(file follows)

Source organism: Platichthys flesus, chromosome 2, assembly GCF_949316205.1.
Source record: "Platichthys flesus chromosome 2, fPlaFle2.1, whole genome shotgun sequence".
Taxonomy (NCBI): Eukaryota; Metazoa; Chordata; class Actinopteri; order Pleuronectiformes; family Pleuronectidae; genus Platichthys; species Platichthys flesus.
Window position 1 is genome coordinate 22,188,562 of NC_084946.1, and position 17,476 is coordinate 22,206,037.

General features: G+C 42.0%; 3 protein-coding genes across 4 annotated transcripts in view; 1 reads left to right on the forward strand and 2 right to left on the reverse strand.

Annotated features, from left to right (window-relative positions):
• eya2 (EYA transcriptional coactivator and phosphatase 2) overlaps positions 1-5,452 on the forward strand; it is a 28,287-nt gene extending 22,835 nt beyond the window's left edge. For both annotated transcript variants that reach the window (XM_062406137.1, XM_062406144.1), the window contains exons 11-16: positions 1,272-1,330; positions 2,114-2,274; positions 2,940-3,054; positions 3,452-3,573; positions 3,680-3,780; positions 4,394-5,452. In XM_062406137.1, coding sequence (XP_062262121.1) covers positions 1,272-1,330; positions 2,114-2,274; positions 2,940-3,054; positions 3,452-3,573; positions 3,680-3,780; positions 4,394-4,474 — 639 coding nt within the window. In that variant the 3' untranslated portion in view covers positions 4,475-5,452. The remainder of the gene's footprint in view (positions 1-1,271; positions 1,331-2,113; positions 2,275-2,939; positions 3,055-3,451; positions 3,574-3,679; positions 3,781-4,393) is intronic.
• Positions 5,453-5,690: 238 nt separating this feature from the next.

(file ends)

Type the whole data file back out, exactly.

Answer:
Source organism: Platichthys flesus, chromosome 2, assembly GCF_949316205.1.
Source record: "Platichthys flesus chromosome 2, fPlaFle2.1, whole genome shotgun sequence".
Taxonomy (NCBI): Eukaryota; Metazoa; Chordata; class Actinopteri; order Pleuronectiformes; family Pleuronectidae; genus Platichthys; species Platichthys flesus.
Window position 1 is genome coordinate 22,188,562 of NC_084946.1, and position 17,476 is coordinate 22,206,037.

General features: G+C 42.0%; 3 protein-coding genes across 4 annotated transcripts in view; 1 reads left to right on the forward strand and 2 right to left on the reverse strand.

Annotated features, from left to right (window-relative positions):
• eya2 (EYA transcriptional coactivator and phosphatase 2) overlaps positions 1-5,452 on the forward strand; it is a 28,287-nt gene extending 22,835 nt beyond the window's left edge. For both annotated transcript variants that reach the window (XM_062406137.1, XM_062406144.1), the window contains exons 11-16: positions 1,272-1,330; positions 2,114-2,274; positions 2,940-3,054; positions 3,452-3,573; positions 3,680-3,780; positions 4,394-5,452. In XM_062406137.1, coding sequence (XP_062262121.1) covers positions 1,272-1,330; positions 2,114-2,274; positions 2,940-3,054; positions 3,452-3,573; positions 3,680-3,780; positions 4,394-4,474 — 639 coding nt within the window. In that variant the 3' untranslated portion in view covers positions 4,475-5,452. The remainder of the gene's footprint in view (positions 1-1,271; positions 1,331-2,113; positions 2,275-2,939; positions 3,055-3,451; positions 3,574-3,679; positions 3,781-4,393) is intronic.
• Positions 5,453-5,690: 238 nt separating this feature from the next.